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Down The Well
About the Author: Martin Hill Ortiz, a native of Santa Fe, New Mexico, is a professor of Pharmacology at the Ponce Health Sciences University in Puerto Rico. A score of his short stories have appeared in print, anthologies and online journals. He was a finalist for the 2020 Andrés Montoya Poetry Prize. He has authored four mystery thrillers, most recently A Predator's Game (Rook's Page Publishing). Along with his scientific background, he has worked in theater, having run a comedy troupe in South Florida.

Doribelle was wispy thin, her face made over with patches of blush which endowed with her a “preserved” look—even though she was in her twenties. She wore a leather necklace threaded with animal teeth. Tethered to its bottom was a pendant made from a rough-hewn circle of crystals that looked like it had been sliced from a geode. Her gauzy white blouse revealed black bra cups beneath.

I sliced into my pancakes. She chewed gum while drinking coffee—a talent I had never mastered.

“I don’t feel I should pay for this,” she said.

“The coffee? It’s on me,” I said.

“I shouldn’t be required to pay a fee for your detecting services. I’m virtually family. When I spoke with Tara, she said, ‘Why not ask Phillip?’”

I had been dating Tara for four weeks and Doribelle was her baby sister. I personally maintain a more drawn-out timeline before acquiring virtual relatives.

“I’m down on funds,” she said. “It’s not my fault. Those bastards booted me out of yoga school. They said I was too brittle to fold.”

She seemed fragile: her bones, knobby; her voice, frail and raspy. Her eyes darted everywhere, avoiding contact with mine.

“And still they demand I pay back the loans they loaned me. They’re like loan sharks.”

“Is that why you need me? To deal with them?”

“Heavens, no! They’re my friends.”

Tara, my girlfriend, had arranged this encounter at The International House of Pancakes explaining her sister needed some detective work. Not an investigation—rather, the situation called for someone “big and growly.”

“And don’t let her con you,” Tara had warned me. “She can pay.”

“My boyfriend is missing,” Doribelle said.

I put on my concerned professional face. “How long has he been gone?”

“Two days.”

“That’s enough to file a missing person report.”

“I don’t need the police. I know where he is.”

I chewed on my pancakes and her words. “Then he’s not missing.”

“Didn’t you hear me say that he is missing?”

We were playing king of the hill. I shoved, she pushed back. She maintained her primacy over me as long as I remained uninformed. I needed to press harder, but then again, hadn’t Tara advised me this job would require muscle? “Is he hostage? In trouble with the law? Is it a dangerous rescue?”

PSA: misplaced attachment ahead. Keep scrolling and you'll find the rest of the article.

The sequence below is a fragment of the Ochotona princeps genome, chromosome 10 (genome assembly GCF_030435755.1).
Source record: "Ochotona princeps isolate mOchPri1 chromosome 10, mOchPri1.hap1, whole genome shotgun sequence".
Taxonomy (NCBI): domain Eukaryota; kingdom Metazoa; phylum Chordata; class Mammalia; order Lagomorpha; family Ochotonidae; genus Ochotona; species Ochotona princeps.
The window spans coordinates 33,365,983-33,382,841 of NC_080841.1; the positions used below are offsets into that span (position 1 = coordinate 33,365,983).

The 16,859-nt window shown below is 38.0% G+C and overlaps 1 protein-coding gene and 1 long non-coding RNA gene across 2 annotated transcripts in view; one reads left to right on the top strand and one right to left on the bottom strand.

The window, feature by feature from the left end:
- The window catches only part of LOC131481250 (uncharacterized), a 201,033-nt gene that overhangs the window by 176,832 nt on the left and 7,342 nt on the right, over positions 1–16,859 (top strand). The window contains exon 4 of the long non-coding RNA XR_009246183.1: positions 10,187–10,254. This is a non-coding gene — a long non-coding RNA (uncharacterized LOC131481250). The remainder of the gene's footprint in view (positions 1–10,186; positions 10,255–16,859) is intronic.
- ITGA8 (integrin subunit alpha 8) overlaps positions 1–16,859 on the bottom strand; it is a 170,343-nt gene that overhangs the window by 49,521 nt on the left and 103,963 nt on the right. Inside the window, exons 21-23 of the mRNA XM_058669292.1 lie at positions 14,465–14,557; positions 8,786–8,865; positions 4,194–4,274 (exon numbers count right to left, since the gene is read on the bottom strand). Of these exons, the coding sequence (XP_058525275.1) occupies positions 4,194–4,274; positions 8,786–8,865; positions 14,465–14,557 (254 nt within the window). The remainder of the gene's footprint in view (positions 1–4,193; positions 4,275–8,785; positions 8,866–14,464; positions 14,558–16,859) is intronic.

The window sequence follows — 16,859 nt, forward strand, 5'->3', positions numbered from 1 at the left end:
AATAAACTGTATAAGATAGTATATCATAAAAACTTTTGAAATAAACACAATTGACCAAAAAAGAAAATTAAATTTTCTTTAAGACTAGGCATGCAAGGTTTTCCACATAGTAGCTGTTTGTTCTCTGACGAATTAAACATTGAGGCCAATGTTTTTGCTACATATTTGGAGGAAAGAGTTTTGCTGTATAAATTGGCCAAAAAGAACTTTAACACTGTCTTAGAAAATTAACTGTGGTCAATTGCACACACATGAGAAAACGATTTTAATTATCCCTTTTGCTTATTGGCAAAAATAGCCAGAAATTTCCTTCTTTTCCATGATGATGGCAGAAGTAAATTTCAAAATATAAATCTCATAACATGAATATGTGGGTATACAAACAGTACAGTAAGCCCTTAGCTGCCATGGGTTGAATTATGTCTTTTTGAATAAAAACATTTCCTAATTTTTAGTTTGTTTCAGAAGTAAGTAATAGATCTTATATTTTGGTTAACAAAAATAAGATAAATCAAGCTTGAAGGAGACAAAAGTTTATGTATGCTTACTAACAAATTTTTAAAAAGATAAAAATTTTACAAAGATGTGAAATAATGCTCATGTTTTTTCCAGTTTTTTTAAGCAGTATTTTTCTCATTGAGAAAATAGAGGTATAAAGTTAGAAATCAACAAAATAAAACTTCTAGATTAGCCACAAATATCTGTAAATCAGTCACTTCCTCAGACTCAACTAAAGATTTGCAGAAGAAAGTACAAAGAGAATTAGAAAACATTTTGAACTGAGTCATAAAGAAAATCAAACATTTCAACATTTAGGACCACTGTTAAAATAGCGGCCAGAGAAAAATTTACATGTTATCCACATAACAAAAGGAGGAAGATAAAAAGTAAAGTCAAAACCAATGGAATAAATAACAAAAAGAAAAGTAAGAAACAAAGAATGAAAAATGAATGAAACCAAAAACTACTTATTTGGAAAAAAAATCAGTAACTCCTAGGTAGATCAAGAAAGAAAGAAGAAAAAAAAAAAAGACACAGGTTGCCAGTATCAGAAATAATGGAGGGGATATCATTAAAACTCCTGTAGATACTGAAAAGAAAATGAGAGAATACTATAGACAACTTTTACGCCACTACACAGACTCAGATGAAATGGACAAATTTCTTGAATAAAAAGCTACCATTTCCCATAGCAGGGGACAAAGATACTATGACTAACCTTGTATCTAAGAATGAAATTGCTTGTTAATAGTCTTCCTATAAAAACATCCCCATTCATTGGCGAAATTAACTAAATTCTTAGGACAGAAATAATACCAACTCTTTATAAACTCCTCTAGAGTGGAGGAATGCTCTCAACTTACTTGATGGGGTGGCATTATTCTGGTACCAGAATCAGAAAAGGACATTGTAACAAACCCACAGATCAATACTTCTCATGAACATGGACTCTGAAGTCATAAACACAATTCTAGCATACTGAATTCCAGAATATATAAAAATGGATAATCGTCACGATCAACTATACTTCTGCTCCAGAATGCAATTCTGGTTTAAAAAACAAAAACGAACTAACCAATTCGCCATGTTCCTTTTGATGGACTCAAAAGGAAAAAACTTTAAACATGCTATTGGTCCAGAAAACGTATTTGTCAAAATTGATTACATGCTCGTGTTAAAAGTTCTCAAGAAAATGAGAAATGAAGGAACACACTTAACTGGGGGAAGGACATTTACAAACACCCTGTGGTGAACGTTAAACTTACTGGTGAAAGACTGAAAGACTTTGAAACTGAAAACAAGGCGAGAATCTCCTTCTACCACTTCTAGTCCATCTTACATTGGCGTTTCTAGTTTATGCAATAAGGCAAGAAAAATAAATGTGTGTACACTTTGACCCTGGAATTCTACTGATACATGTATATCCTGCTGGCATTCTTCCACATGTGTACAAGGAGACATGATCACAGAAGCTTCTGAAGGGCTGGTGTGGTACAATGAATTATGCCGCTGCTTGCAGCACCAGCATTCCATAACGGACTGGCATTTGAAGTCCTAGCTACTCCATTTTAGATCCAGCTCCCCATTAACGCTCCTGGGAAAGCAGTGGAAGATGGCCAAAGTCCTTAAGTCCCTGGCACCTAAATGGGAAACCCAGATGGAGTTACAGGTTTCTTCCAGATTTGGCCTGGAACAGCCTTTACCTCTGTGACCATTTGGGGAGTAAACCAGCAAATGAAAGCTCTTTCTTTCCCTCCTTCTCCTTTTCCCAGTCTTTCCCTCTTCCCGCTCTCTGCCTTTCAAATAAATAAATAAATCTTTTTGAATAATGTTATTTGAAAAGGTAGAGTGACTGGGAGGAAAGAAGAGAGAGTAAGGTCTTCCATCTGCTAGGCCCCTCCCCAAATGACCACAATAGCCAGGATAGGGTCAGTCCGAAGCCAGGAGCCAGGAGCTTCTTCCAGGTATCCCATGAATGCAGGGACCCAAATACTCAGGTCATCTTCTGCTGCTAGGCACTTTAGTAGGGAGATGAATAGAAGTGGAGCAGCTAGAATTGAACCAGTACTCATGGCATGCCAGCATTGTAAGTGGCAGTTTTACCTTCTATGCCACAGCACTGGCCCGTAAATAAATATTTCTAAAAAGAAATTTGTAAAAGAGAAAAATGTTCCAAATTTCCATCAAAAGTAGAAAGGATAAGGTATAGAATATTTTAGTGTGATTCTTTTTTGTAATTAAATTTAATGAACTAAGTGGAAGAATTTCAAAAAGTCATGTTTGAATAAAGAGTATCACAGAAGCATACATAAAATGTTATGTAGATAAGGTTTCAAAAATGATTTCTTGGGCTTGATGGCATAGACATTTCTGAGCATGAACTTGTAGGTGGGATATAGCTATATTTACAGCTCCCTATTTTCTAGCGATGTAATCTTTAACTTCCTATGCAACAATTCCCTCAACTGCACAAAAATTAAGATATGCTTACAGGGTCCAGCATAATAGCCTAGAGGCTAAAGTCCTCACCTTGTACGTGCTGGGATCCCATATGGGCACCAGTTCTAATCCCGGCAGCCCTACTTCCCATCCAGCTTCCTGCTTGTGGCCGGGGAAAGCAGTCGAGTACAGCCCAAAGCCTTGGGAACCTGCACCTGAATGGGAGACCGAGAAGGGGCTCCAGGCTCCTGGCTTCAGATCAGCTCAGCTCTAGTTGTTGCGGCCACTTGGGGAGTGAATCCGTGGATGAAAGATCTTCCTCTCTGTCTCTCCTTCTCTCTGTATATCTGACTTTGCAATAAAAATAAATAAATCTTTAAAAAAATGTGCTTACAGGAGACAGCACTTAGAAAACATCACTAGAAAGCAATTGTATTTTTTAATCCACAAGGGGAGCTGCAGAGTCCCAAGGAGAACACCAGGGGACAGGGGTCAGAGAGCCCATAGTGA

“Then why don’t you just head out and pick him up?”

“Because that’s why I need you.”

My eyes shot to heaven. She bristled and said, “Listen up. I don’t need your sarcastic eye commentary. I adore my sister and she likes you for whatever reason, but—unlike her—I have people instincts, real human-type people instincts, and I’m on to you.”

The waitress presented me a bottle of syrup and a sympathetic wince.

Doribelle squeezed her eyes closed. She raised her hands in front of her chest, aimed the fingers my way, turned the palms upward as though holding an invisible bowl of incense and took several deep breaths. “For the sake of cosmic comity,” she said, “we must zero our enmity.”

“Consider it zeroed. What’s your boyfriend’s name?”

“Timmy. Timmy Kim.”

“He’s Korean?”

“That’s so judgmental. Just because his name isn’t Smith, doesn’t mean he’s not an American.”


“He moved here from Korea six years ago.”

Okay. “Now, you said, you know where he is. So, where is he?”

“I believe he’s fallen down a well.”

“Timmy has fallen down a well?” I should have guessed. “This seems like a matter for a rescue team.” Or Lassie. “We should go to the police.”

“We can’t go to the police. He’s not supposed to be there.”

“Tell me,” I said, “exactly who is supposed to be at the bottom of a well?” I didn’t regard my comment as particularly snide, but she drew several more measured breaths, this time with clenched down-turned hands—all right, fists.

“Let me make this clear,” she said.

Please, God, yes.

This story appears in our JUL 2021 Issue
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